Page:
Wed
Sep 28 2011 6:00pm

The Latest Starfighter: A Paradox

Model of Gunstar spaceship

One very hot new hobby seems to be 3-D printing. There are machines which, starting with a mathematical model of an object, can create arbitrary shapes by gradually building up layers of material.

Recently during Musecon, near Chicago, I encountered James Brown demonstrating a Makerbot Thing-O-Matic machine. It was busy manufacturing little keychain gewgaws, and the smell of hot plastic was in the air. He handed me a little toy spaceship. “Do you know what this is?” he asked.

“Sure,” I said. “It’s a ship from The Last Starfighter.” It pleased him that I recognized it.

A kind soul known as “7777773” had uploaded a design for this spacecraft to an online library of objects. With the Thing-O-Matic, James had manufactured a copy.

The Gunstar fighter sent my mind voyaging back to the early 1980s.

At that time, I was enthralled by the possibilities of computer graphics. All through the ’70s, researchers, in the field known today as computer-generated imagery (CGI), had been finding ways to persuade computers to represent lines, colors, surfaces, lighting, movement, and so forth. Soon computerized animation was showing up occasionally in TV and films. For example, there’s a CGI scene in Star Wars where the rebels, planning their attack, display an animated 3-D diagram of the Death Star. Every year at graphics conferences, as very smart people came up with new hardware and new algorithms, showing them off to fellow practitioners, the animation got better and better.

In 1981, two programmers with experience in making graphics for films, Gary Demos and John Whitney, Jr., started their own company.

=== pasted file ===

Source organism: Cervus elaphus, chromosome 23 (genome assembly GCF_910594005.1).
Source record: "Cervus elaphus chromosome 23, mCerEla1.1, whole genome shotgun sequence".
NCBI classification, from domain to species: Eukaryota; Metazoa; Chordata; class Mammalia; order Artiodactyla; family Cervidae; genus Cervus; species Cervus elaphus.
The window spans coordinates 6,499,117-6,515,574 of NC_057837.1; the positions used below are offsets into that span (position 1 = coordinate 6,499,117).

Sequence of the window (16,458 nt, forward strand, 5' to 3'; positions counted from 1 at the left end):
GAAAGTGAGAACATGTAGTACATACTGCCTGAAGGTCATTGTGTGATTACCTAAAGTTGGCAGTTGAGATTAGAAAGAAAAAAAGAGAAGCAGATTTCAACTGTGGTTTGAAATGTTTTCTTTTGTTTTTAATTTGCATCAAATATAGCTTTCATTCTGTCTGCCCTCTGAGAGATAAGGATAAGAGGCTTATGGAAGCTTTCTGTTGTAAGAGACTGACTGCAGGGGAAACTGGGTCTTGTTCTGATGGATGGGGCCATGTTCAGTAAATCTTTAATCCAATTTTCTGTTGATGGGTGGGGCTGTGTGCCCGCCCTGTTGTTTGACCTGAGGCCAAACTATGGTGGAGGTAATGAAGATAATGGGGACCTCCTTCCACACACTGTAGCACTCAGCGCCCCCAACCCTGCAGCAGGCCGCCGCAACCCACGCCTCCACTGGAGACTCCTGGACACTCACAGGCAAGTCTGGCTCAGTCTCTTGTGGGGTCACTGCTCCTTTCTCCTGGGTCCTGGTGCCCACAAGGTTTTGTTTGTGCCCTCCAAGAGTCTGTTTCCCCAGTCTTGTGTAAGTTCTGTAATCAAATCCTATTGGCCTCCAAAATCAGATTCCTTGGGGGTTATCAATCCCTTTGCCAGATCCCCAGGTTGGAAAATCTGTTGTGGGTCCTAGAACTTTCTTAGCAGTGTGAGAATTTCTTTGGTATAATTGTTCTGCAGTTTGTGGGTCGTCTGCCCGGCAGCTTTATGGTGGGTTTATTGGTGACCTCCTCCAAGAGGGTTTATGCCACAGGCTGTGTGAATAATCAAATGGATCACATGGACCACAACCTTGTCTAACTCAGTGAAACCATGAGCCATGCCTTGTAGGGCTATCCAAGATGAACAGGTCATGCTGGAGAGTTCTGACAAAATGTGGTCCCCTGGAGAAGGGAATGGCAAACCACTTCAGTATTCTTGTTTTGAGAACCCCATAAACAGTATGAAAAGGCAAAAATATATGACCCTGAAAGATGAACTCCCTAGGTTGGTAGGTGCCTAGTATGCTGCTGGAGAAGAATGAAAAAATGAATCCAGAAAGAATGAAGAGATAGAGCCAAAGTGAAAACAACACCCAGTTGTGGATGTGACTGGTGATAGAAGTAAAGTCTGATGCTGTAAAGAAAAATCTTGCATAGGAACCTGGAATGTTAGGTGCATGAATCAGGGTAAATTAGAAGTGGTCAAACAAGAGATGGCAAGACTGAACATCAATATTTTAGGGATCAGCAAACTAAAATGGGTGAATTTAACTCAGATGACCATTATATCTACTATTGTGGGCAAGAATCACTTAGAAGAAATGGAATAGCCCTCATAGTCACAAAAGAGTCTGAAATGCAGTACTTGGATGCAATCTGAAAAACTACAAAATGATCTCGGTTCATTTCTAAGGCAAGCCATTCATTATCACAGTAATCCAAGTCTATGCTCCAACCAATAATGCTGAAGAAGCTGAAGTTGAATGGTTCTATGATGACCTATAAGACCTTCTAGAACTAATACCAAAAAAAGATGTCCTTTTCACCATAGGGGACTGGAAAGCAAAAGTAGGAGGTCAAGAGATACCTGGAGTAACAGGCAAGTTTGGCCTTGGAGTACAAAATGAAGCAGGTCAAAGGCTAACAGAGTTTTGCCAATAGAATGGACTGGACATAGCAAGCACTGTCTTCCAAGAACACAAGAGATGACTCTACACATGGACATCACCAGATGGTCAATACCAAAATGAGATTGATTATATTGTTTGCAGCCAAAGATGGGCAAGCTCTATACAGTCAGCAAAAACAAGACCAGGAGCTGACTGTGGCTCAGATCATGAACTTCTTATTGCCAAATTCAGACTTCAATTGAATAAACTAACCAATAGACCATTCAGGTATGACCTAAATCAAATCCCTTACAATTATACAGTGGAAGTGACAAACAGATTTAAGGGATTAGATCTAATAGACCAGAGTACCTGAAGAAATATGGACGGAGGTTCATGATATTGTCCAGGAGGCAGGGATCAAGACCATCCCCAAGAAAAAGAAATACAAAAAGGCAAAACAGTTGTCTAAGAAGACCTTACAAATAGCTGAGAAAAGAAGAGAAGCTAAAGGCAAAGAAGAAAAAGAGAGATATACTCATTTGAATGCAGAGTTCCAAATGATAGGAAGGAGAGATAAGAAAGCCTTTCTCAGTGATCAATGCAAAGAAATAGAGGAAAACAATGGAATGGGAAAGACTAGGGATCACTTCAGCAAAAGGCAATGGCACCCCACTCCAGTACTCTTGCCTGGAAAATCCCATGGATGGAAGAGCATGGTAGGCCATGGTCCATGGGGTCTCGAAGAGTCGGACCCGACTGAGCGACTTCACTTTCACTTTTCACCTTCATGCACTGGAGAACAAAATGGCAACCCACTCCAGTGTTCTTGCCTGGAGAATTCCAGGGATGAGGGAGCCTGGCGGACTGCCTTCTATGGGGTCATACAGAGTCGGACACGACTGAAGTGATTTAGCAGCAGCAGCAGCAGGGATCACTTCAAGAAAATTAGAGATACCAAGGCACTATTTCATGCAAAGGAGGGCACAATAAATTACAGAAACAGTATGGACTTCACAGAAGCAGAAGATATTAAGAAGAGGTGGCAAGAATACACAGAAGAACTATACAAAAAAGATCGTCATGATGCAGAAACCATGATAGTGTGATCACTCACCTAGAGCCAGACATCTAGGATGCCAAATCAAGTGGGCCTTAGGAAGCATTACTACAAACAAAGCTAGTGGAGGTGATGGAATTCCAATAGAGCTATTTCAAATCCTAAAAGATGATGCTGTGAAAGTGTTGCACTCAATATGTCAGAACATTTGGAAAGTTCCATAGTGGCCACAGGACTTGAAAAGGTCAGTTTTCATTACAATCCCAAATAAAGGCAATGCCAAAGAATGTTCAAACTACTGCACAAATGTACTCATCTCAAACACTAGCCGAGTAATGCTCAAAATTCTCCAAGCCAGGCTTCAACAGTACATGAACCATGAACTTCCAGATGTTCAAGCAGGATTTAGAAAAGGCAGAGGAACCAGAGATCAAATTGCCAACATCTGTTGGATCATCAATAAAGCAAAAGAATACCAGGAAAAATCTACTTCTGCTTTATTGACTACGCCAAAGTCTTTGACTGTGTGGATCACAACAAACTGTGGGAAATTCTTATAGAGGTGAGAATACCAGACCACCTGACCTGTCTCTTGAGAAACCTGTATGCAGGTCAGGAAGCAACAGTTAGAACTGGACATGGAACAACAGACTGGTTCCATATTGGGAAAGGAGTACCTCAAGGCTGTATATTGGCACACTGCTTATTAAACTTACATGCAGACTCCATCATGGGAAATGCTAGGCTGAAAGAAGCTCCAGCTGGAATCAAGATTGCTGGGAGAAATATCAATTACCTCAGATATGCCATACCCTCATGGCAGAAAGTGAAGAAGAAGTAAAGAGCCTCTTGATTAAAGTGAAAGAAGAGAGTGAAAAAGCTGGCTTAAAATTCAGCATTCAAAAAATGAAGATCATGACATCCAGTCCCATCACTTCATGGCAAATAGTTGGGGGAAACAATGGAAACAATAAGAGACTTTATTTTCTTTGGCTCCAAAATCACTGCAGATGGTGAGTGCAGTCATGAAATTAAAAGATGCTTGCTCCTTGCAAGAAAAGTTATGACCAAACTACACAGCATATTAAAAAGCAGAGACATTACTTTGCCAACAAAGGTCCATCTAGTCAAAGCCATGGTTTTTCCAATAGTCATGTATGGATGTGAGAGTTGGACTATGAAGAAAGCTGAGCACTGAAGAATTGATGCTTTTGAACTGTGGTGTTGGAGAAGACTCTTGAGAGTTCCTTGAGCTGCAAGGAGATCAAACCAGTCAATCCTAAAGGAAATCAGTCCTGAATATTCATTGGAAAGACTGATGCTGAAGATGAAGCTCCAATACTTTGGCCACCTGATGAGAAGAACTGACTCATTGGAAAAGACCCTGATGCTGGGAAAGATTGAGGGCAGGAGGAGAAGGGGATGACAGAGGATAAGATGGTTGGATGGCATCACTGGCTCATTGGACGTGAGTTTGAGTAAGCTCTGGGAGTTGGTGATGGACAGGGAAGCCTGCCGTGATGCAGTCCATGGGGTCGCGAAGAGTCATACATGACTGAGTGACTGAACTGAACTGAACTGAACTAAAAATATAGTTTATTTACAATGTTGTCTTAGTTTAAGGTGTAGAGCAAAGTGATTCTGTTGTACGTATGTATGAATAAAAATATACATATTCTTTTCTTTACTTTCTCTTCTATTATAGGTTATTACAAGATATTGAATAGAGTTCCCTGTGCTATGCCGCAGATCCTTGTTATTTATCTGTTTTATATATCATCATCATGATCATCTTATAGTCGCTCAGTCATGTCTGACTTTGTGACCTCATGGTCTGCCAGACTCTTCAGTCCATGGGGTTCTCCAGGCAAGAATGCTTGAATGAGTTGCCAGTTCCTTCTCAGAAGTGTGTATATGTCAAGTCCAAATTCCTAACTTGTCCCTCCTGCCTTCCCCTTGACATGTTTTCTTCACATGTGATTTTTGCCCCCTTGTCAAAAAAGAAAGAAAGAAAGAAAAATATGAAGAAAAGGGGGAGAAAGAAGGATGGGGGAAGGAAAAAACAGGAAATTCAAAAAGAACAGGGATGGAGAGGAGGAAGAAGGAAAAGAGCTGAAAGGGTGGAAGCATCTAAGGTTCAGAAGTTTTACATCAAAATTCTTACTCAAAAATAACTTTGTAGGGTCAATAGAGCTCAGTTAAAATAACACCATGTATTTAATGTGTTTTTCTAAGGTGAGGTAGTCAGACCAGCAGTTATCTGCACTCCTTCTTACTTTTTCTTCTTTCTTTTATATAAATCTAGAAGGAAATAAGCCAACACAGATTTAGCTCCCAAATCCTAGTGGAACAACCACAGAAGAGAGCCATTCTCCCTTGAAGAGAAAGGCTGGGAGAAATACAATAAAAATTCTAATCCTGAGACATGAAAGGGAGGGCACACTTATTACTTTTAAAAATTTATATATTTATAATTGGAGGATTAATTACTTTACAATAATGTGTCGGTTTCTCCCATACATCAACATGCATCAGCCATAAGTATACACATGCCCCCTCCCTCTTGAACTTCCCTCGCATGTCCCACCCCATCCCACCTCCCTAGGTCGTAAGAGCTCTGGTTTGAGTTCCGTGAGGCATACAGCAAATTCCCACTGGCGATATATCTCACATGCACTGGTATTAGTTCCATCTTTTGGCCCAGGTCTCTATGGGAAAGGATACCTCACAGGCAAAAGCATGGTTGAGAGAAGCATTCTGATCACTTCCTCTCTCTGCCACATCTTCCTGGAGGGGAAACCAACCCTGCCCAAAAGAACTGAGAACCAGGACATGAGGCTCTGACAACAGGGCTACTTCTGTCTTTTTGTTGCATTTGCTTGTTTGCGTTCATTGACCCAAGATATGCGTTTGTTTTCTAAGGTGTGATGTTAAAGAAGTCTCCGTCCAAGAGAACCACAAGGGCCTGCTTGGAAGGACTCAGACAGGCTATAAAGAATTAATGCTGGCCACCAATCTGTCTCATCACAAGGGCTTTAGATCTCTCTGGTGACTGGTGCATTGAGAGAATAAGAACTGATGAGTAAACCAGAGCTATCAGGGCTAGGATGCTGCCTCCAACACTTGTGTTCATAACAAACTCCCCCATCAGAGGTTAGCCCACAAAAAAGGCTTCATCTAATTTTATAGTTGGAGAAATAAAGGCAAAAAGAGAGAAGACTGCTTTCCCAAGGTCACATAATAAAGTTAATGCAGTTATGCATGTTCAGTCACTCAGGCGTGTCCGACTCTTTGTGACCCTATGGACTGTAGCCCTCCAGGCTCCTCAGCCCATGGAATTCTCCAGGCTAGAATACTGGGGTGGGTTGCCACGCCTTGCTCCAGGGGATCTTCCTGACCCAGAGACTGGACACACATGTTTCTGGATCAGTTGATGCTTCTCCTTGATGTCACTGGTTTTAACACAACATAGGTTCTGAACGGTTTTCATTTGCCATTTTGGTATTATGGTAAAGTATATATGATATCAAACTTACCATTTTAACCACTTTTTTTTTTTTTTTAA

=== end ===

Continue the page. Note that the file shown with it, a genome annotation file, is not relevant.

They had a radical idea: Computers were now fully capable of providing a feature film with its special-effects shots.

While their new company, Digital Productions, earned income by producing animation for TV commercials, Demos and Whitney knocked on the doors of movie studios, making their pitch for “digital scene simulation.” Eventually they landed an assignment on The Last Starfighter.

It had a simple science fiction premise: A trailer-park teenager gets very good at a space-shooter video game. The game is secretly a recruiting tool for an alien army, desperate for skilled pilots, so the kid finds himself flying a heavily-armed Gunstar against the sinister space fleets of an evil tyrant.

A space opera like this should feature plenty of shiny spaceships, exotic planets, vast hangar sets, and fantastic weapons. Traditionally, Hollywood would handle this with miniature models and matte paintings, using techniques highly developed over the previous eight decades of filmmaking.

Digital Productions had a new approach: Create the models inside a computer. Animate their motion mathematically. Manipulate lighting, color, texture, and camera angle in software. Render the computed frame on a high-resolution raster display and print it to film. Compute the changes necessary to move everything into the next frame Render. Print. Repeat.

As Larry Yeager, a DP programmer, told an interviewer, “There were earlier films that used computer graphics, but computer graphics was always used to portray... computer graphics!” Thus The Last Starfighter “was the first film that used computer graphics to portray what used to be portrayed with models and miniatures.”